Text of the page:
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QED Calculations

  1. Jun 20, 2007 #1
    I'm not sure if this is the right forum for this topic, so apologies if I got it wrong.

    I've been reading the Feynman Lectures on Physics. In it, Feynman states that though Quantum Electrodynamics is highly successful, it is still extremely difficult to evaluate the equations to obtain a theoretical result to compare to experiment. I believe he said it was the integrals that were the difficult part(I imagine this would indeed be the case).

    The Feynman lecture were written/given in the sixties I believe, but I've also seen videos of Feynman in Auckland University in 1979, where he again reiterate this fact, and even states that there are experiments for which no-one has been able to evaluate a theoretical result.

    The question I would like to ask is; what progress has been made on evaluating such integrals in the last 25-30 years. Specifically, have computers and computer algebra systems helped to tame this task? Can anyone give an example of the integrals QED theorists are faced with, if indeed it is the integrals that are giving the trouble.

    Is this aspect of QED still a serious problem, or is it simply a question of throwing more CPU cycles at the problem. Naive I know, but my real question is can the equations nowadays be beaten into submission?
     
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  3. Jun 20, 2007 #2

    nrqed

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    To get an idea of the state of the art, you could look up the work of Toichiro Kino****a of Cornell and his work on the calculation of g-2 (If I recall he completed the four-loop calculation). It's more tricky than just throwing CPU at it because of all the divergences involved. One has to take care of nasty overlapping divergences and renormalize things in a very clever way.
    Not surprisingly, things are even more difficult in a bound state. I did a two loop calculation in positronium for my thesis and it was doable only because I used a clever technique developped by my adviser and which was applicable only because positronium is nonrelativistic.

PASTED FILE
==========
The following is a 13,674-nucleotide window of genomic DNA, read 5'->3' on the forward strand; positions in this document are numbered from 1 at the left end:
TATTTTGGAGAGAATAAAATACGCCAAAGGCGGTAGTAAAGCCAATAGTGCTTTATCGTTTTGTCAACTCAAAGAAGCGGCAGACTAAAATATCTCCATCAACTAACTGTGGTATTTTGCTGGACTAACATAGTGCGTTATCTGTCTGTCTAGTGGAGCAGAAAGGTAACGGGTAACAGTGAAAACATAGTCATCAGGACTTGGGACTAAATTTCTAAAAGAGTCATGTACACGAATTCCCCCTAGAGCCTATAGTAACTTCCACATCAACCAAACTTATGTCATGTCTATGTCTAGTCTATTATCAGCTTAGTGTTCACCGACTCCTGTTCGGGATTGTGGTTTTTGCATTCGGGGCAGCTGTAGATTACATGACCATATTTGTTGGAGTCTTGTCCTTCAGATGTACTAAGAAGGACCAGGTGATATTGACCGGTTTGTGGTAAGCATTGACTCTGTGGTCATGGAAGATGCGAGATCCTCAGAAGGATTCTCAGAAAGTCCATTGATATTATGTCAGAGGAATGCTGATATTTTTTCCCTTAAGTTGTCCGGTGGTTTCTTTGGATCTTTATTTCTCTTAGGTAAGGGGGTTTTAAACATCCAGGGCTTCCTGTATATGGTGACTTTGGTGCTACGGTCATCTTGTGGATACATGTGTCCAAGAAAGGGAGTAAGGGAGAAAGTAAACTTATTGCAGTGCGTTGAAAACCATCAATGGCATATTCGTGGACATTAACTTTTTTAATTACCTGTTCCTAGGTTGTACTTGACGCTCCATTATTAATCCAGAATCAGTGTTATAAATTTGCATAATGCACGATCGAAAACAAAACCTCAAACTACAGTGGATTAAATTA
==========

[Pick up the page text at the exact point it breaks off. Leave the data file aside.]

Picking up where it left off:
A lop of people are working on NNLO (next to next to leading order) contributions in things like the top quark decay and other systems but usually the techniques are targeted at specific kinematical points.
     
    Last edited: Jun 20, 2007
  4. Jun 30, 2007 #3
    Yeah, it's somewhat unfortunate that the fine structure constant isn't smaller than it is, and thus avoid us having to calculate third and forth order corrections ;)
     
  5. Jul 1, 2007 #4

    Haelfix

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    Analytically not much progress has been made since the sixties. I know of only 2 counterexamples in 4d since then.

    So people just keep doing perturbation theory, and yes the numerical methods have vastly increased in efficiency: Lattice methods, twistor methods, powerful algorithms for planar feynman graphs etc etc.

    What is it now, they have QED down to 16 loops or something like that?
     
  6. Jul 2, 2007 #5

    nrqed

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    :surprised Are you sure? As far as I know, QED has "only" been done to 4 loops! (I am talking a bout a full calculation, including the finite pieces. Sometimes people may go a bit beyond if they are interested in just extracting the divergence structure for the renormalisation group analysis).

    Sometimes, people wil talk about "eight order" or "tenth order" instead but this is referring to the powers of the coupling constant (roughly, the electric charge) but this is not the number of loops. For example, a one-loop calculation may be called either a fourth order calculation (because there are 4 powers of the coupling constant in the amplitude) or a second order correction to the tree level (because there are two more powers of e than the tree level).


    I have never seen that, but maybe some people also give the powers of e appearing in the cross section or decay rate (in a measurable quantity). So maybe this is where the number 16 might have come from! A four-loops calculation would generate 8 powers of "e" relative to tree level, which when squared would give " a 16th order correction". Maybe that is the context in which you saw that number. But I am pretty sure that no complete 5 loops calculation has been done. When I was at Cornell, Kino****a (the world expert in g-2) had completed the 4 loops calculation and he did not intend to do the 5 loops, I think!


    Regards

    Patrick
     
  7. Jul 3, 2007 #6

    Haelfix

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    Hi Nrqed. That sounds correct. Its been several years since I thought about this (probably dating back to when I was a grad student taking a class or somesuch), so its very possible my memory has transformed it into something erroneous (loop instead of order).
     
  8. Jul 3, 2007 #7

    Hans de Vries

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